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Would you improve sport in the UK?
Around the Academy:

England rugby coach Andy Robinson
Is coaching adequate in this country?
If you could have a say in the future of British sport what would you change?

Well now is your chance because The Independent Sports Review wants to know your opinion.

The idea of the Review is to come up with long term plan covering everything from kickabouts to the Olympics.

What can be improved? Facilities? Coaching?

Or what about your sport's governing body? Are they doing a good job?

Send us your ideas using the form below.

Or log onto the Independent Sports Review website and fill in the survey.

Alexandra, 14, Gillingham
I think that sport should be introduced to children as young as possible. I have recently started coaching juniors at a hockey club and the best players and the ones that enjoy it most are the ones that started at an early age.

Gail, 42, Stevenage
I coach football at a junior school, if it wasn't for me and another Mum who started the team (I was qualified and she now is as well) there wouldn't be any football at the school.

We need more sport in primary and junior schools and more funding. We are both voluntary and coach at least two afternoons a week after school. Kids need the chance to find a sport that they enjoy and want to continue with, they will only do that by being given the chance to try different activities.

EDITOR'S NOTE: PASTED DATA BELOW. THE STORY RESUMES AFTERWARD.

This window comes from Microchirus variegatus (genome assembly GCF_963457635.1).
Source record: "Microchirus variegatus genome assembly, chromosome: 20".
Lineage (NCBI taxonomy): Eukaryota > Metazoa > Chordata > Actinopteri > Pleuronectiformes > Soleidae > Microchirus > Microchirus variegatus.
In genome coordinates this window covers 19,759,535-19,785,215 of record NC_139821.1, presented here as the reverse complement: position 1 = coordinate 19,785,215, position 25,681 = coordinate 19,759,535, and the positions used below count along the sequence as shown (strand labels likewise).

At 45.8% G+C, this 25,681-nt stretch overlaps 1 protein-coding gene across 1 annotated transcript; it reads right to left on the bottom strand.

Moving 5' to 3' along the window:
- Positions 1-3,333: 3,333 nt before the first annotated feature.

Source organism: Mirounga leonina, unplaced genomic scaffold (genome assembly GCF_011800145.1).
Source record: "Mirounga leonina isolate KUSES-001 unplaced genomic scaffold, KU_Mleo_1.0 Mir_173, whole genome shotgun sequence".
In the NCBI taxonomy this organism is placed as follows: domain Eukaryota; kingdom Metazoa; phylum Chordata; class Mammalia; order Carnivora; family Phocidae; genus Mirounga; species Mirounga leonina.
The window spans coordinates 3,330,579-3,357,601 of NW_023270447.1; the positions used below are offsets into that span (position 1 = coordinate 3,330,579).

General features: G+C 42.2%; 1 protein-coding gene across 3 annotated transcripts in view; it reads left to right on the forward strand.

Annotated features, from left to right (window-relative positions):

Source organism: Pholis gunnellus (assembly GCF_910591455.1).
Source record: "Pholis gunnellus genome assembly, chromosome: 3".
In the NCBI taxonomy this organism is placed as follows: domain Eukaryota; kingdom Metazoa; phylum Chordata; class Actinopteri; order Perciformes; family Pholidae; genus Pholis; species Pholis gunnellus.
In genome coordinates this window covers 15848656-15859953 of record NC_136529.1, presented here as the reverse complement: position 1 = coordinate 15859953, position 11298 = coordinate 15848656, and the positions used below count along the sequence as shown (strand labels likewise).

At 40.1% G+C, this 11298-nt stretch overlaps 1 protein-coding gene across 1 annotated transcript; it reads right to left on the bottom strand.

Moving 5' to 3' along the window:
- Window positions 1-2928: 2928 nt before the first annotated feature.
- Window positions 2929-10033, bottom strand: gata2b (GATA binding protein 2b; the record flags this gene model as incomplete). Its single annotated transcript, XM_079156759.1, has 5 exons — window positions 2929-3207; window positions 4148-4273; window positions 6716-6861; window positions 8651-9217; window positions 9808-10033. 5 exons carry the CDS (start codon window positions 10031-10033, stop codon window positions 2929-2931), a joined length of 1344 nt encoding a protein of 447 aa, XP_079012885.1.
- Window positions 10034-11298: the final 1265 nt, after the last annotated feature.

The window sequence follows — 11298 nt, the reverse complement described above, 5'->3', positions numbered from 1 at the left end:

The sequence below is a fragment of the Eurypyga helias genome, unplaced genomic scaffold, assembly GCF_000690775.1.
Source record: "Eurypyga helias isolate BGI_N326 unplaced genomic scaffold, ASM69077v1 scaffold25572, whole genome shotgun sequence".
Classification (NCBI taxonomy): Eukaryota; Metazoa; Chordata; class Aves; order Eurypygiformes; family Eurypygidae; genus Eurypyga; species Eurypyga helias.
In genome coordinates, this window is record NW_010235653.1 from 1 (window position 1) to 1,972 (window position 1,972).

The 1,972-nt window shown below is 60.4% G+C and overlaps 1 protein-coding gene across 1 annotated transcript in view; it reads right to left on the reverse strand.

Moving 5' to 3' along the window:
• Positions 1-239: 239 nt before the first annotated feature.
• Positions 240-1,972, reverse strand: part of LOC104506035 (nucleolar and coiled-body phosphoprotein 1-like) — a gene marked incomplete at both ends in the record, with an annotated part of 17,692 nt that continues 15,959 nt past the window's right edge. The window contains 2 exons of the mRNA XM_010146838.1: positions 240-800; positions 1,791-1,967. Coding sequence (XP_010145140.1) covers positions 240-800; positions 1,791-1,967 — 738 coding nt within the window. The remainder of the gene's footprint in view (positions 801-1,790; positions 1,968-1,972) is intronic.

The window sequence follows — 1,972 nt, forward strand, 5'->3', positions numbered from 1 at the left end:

Jon, 14, Kingston
If head teachers stopped being so worried about law suits and focused on the educational enrichment of the children in their care, a lot more rugby would get played giving children a choice between sports, not just football.

Elise, 16, Australia
I go to school in Australia, and from the very beginning sport has been an integral part of school. In primary, we had an annual athletics and swimming carnival from our very first years and had teams competing in regional and state competitions in almost every sport.

This is continued in high school, and sport is part of the syllabus. We have mandatory three hours of sport a week at school. After school and weekends are dominated by sport throughout the entire country. The UK might like to look at this.

Anthony, 16, Coventry
It really is very simple. We have no way of spotting talent at an early age because the sport facilities are terrible in this country, some schools don't even have them.

Also more encouragement is needed, people are daunted by the 'anti-success culture' in this country, people don't want you to succeed because it will be funny for all your mates if you fail, so you might as well not try. This attitude needs to be taken away before you can see a real improvement in sport in this country.

Mal, 64, South Australia
Why does Australia produce so many world class sportspeople with only a third of Britain's population? Of course the weather helps, but in my opinion the most significant difference is opportunity. Australia has open sports clubs for everyone that wants to join, there is a natural progression from school sports to sport clubs.

Richy, 15, Forest of Dean